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Journal Article
Journal of Health Politics, Policy and Law (1 February 1988) 13 (1): 167–178.
Published: 01 February 1988
... quantity and quality problems presented by the AIDS virus. Alternative approaches to blood collection which allow personal benefitssuch as donor designation or monetary paymentsmay be necessary to supply the nation's blood demands in the future. Copyright © 1988 by Duke University Press 1988...
Journal Article
Journal of Health Politics, Policy and Law (1 August 2011) 36 (4): 791–801.
Published: 01 August 2011
...-Counterpoint Understanding Prices and Quantities in the U.S. Health Care System Jonathan Skinner Dartmouth College The research on regional variation in health care utilization seems to elicit...
Journal Article
Journal of Health Politics, Policy and Law (1 April 1988) 13 (2): 239–261.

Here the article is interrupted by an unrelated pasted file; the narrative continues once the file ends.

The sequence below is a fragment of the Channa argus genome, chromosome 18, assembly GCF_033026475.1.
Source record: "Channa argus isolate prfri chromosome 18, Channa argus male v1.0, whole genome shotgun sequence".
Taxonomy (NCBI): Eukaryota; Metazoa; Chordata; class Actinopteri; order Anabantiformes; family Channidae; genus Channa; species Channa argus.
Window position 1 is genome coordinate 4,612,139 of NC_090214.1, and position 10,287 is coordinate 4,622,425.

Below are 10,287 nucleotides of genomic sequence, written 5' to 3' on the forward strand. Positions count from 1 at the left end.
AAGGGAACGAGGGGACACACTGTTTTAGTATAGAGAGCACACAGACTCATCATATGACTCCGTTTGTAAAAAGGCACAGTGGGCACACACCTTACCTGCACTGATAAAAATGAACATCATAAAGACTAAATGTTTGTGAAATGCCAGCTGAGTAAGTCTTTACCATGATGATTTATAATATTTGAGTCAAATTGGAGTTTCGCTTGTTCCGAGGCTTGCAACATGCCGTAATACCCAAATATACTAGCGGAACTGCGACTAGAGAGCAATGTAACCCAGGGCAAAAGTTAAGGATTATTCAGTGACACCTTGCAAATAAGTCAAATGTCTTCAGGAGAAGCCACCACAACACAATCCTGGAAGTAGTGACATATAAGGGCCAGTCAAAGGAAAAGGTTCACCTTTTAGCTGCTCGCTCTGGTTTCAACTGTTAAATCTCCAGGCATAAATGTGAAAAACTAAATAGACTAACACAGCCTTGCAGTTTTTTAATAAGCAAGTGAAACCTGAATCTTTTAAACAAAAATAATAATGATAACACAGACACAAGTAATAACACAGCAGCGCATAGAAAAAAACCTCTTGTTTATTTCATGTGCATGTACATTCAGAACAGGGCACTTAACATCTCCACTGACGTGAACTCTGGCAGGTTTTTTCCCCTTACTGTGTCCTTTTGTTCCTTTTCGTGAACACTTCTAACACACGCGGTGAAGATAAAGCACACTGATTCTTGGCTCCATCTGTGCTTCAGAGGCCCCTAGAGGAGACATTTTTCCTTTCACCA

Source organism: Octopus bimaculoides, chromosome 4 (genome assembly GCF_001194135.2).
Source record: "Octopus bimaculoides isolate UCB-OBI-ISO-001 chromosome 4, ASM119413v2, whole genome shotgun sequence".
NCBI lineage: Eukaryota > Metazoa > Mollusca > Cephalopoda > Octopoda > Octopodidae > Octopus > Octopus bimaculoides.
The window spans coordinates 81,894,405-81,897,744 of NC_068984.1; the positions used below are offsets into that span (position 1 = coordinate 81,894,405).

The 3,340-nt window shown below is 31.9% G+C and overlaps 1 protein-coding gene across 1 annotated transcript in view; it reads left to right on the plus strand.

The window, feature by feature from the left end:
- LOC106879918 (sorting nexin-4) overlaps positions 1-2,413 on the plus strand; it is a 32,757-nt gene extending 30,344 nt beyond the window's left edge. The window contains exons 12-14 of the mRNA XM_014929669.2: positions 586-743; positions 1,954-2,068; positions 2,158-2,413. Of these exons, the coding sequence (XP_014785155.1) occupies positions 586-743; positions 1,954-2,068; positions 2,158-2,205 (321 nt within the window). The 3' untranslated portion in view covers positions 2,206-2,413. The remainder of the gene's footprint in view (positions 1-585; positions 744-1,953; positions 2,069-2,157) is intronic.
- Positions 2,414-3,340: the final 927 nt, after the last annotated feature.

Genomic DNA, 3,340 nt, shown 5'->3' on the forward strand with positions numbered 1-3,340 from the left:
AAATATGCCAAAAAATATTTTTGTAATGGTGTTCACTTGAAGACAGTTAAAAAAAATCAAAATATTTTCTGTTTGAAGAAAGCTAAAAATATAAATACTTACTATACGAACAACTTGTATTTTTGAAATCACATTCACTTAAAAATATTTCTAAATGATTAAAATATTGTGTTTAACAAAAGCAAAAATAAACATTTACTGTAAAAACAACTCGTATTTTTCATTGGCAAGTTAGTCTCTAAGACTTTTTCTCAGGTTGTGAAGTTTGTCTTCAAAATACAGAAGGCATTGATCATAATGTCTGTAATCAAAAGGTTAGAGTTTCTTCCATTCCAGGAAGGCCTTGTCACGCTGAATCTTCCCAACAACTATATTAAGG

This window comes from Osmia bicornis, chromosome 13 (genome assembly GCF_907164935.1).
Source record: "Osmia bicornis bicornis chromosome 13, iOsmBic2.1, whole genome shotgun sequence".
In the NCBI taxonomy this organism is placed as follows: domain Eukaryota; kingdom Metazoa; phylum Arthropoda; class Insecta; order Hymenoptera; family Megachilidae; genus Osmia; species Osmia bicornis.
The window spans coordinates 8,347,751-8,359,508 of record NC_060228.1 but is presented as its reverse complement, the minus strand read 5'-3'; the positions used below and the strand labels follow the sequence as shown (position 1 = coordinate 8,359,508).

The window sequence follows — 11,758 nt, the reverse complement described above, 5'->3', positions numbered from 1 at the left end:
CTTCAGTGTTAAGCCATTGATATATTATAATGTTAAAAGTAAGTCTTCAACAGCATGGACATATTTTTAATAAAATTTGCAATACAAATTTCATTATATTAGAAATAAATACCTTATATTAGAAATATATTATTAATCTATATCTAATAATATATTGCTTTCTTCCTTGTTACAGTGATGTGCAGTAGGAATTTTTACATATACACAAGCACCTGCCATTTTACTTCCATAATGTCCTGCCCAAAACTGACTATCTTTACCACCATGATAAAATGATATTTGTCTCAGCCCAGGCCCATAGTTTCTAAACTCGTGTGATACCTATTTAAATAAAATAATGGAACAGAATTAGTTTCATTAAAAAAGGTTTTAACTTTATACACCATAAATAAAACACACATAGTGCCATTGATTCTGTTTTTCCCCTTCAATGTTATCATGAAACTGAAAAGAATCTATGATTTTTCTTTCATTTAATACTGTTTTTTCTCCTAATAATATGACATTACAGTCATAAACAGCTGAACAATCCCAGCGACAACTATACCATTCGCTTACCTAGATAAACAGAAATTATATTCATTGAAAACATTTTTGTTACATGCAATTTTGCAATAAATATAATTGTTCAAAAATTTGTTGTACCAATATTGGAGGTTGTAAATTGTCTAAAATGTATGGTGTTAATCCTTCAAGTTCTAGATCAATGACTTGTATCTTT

Published: 01 April 1988
... surround the physician's choice of diagnosis and treatment mode. However, this does not imply a breakdown of the agency relationship. In this paper we extend our earlier model of demand inducement to include variations in the quantity of services (which was previously assumed to be less than socially ideal...
Journal Article
Journal of Health Politics, Policy and Law (1 August 2009) 34 (4): 649–670.
Published: 01 August 2009
... quality as well as quantity of service. With care being free or almost free at the point of use, patients will demand more services than administrators want to provide. The result is rationing by waiting—which should be present in all such systems and is present in most of them. I develop several...
Journal Article
Journal of Health Politics, Policy and Law (1 June 1981) 6 (3): 463–487.
Published: 01 June 1981
...Marc D. Hiller; Vivian Beyda Recent advances in computer technology permit the accumulation, analysis, and storage of an unlimited quantity of medical record information, thereby seriously compounding existing controversies surrounding patient confidentiality and privacy. This article surveys both...
Journal Article